To better see all uses of the word
Through the Looking-Glass
please enable javascript.

Go to New Version of This Page
This old version has not been updated since 2016,
but we're leaving it in case you prefer it.
Show What's New
Please update your links from the new version.
Used In
Through the Looking-Glass
Show Multiple Meanings (More common than this sense)
Go to Book Vocabulary

unspecified meaning
  • Alice was so astonished that she could not speak for a minute: it quite seemed to take her breath away.
  • For some minutes Alice stood without speaking, looking out in all directions over the country—and a most curious country it was.

  • Show more
  • ’Why, we passed it ten minutes ago!
  • She had not been walking a minute before she found herself face to face with the Red Queen, and full in sight of the hill she had been so long aiming at.
  • The Queen gasped, and sat down: the rapid journey through the air had quite taken away her breath and for a minute or two she could do nothing but hug the little Lily in silence.
  • Why, his time is worth a thousand pounds a minute!’
  • After this, Alice was silent for a minute or two, pondering.
  • She stood silent for a minute, thinking: then she suddenly began again.
  • Then they let go of Alice’s hands, and stood looking at her for a minute: there was a rather awkward pause, as Alice didn’t know how to begin a conversation with people she had just been dancing with.
  • For a few minutes all went on well, and she was just saying, ’I really SHALL do it this time—’ when the path gave a sudden twist and shook itself (as she described it afterwards), and the next moment she found herself actually walking in at the door.

  • Show more again
  • There was a pause in the fight just then, and the Lion and the Unicorn sat down, panting, while the King called out ’Ten minutes allowed for refreshments!’
  • ’She gets more and more like a porcupine every minute!’
  • ’If you don’t mind stopping the boat for a minute.’
  • Evidently Humpty Dumpty was very angry, though he said nothing for a minute or two.
  • Alice was too much puzzled to say anything, so after a minute Humpty Dumpty began again.
  • ’Would you—be good enough,’ Alice panted out, after running a little further, ’to stop a minute—just to get—one’s breath again?’
  • You see, a minute goes by so fearfully quick.
  • For a minute or two Alice stood silent, watching him.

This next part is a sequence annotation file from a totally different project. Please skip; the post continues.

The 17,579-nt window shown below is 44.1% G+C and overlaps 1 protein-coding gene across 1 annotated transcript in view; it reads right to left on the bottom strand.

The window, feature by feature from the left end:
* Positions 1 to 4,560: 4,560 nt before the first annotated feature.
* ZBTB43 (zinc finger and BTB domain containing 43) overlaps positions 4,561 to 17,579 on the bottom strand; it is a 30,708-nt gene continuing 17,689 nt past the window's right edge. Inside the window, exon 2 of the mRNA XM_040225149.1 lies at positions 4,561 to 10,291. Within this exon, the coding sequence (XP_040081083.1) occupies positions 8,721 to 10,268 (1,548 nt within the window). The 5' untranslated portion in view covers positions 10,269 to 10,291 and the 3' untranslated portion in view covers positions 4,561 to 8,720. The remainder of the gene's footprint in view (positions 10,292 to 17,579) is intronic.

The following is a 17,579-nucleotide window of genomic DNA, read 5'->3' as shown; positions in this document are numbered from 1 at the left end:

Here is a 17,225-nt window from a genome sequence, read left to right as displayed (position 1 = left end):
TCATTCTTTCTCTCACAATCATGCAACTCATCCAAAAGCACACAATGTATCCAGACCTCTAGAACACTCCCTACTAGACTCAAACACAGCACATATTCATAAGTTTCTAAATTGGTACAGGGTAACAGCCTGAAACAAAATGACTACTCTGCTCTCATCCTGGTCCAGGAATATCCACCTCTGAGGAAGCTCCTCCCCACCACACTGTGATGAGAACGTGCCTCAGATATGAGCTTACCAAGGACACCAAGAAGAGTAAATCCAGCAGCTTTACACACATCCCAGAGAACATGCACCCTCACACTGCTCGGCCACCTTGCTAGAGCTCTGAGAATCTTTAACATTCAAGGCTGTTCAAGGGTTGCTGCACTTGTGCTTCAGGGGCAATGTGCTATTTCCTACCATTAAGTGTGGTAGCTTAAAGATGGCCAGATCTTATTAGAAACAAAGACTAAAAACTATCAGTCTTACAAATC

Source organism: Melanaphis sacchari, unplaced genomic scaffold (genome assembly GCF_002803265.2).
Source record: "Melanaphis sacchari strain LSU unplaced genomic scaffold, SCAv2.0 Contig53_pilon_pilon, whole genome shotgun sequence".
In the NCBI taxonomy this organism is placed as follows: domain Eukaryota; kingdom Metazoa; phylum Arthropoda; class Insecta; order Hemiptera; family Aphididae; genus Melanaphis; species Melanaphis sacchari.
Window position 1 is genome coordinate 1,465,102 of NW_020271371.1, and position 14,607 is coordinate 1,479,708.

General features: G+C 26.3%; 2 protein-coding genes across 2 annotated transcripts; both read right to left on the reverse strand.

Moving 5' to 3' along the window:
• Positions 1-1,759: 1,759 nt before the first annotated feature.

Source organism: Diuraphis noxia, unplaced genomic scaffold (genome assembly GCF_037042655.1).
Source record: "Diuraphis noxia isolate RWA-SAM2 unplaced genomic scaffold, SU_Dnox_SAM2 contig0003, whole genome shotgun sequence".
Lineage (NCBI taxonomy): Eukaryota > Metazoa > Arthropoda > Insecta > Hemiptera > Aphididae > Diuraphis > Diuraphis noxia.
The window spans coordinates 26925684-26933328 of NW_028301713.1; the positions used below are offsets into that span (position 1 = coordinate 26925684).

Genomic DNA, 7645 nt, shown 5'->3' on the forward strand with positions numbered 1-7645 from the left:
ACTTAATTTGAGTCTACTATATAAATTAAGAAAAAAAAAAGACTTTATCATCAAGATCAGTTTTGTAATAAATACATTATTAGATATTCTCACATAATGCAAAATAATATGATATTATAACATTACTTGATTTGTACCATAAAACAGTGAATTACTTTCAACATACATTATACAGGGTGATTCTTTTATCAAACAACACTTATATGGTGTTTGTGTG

• So the two brothers went off hand-in-hand into the wood, and returned in a minute with their arms full of things—such as bolsters, blankets, hearth-rugs, table-cloths, dish-covers and coal-scuttles.
  • ’Why, don’t you see, child—’ here she broke off with a frown, and, after thinking for a minute, suddenly changed the subject of the conversation.
  • ’A nasty, vicious temper,’ the Red Queen remarked; and then there was an uncomfortable silence for a minute or two.
  • That is easy, and will not take more than a minute.
  • ’Take a minute to think about it, and then guess,’ said the Red Queen.
  • ’Things flow about so here!’ she said at last in a plaintive tone, after she had spent a minute or so in vainly pursuing a large bright thing, that looked sometimes like a doll and sometimes like a work-box, and was always in the shelf next above the one she was looking at.
  • Alice waited a minute to see if he would speak again, but as he never opened his eyes or took any further notice of her, she said ’Good-bye!’ once more, and, getting no answer to this, she quietly walked away: but she couldn’t help saying to herself as she went, ’Of all the unsatisfactory—’
  • The Frog looked at the door with his large dull eyes for a minute: then he went nearer and rubbed it with his thumb, as if he were trying whether the paint would come off; then he looked at Alice.
  • This offended Alice a little, so there was no more conversation for a minute or two, while the boat glided gently on, sometimes among beds of weeds (which made the oars stick fast in the water, worse then ever), and sometimes under trees, but always with the same tall river-banks frowning over their heads.
  • It didn’t sound a comfortable plan, Alice thought, and for a few minutes she walked on in silence, puzzling over the idea, and every now and then stopping to help the poor Knight, who certainly was NOT a good rider.
  • The snoring got more distinct every minute, and sounded more like a tune: at last she could even make out the words, and she listened so eagerly that, when the two great heads vanished from her lap, she hardly missed them.
  • In a minute there was silence again, and the same shrill voice sang another verse; ’ "O Looking-Glass creatures," quoth Alice, "draw near!

  • There are no more uses of "minuteness" in the book.

To see samples from other sources, click a word sense below:
as in: a minute amount Define
very, very small
as in: keep the minutes Define
a written record of what happened at a meeting
Show Multiple Meanings (More common than this sense)
Go to Book Vocabulary . . . enhancing vocabulary while reading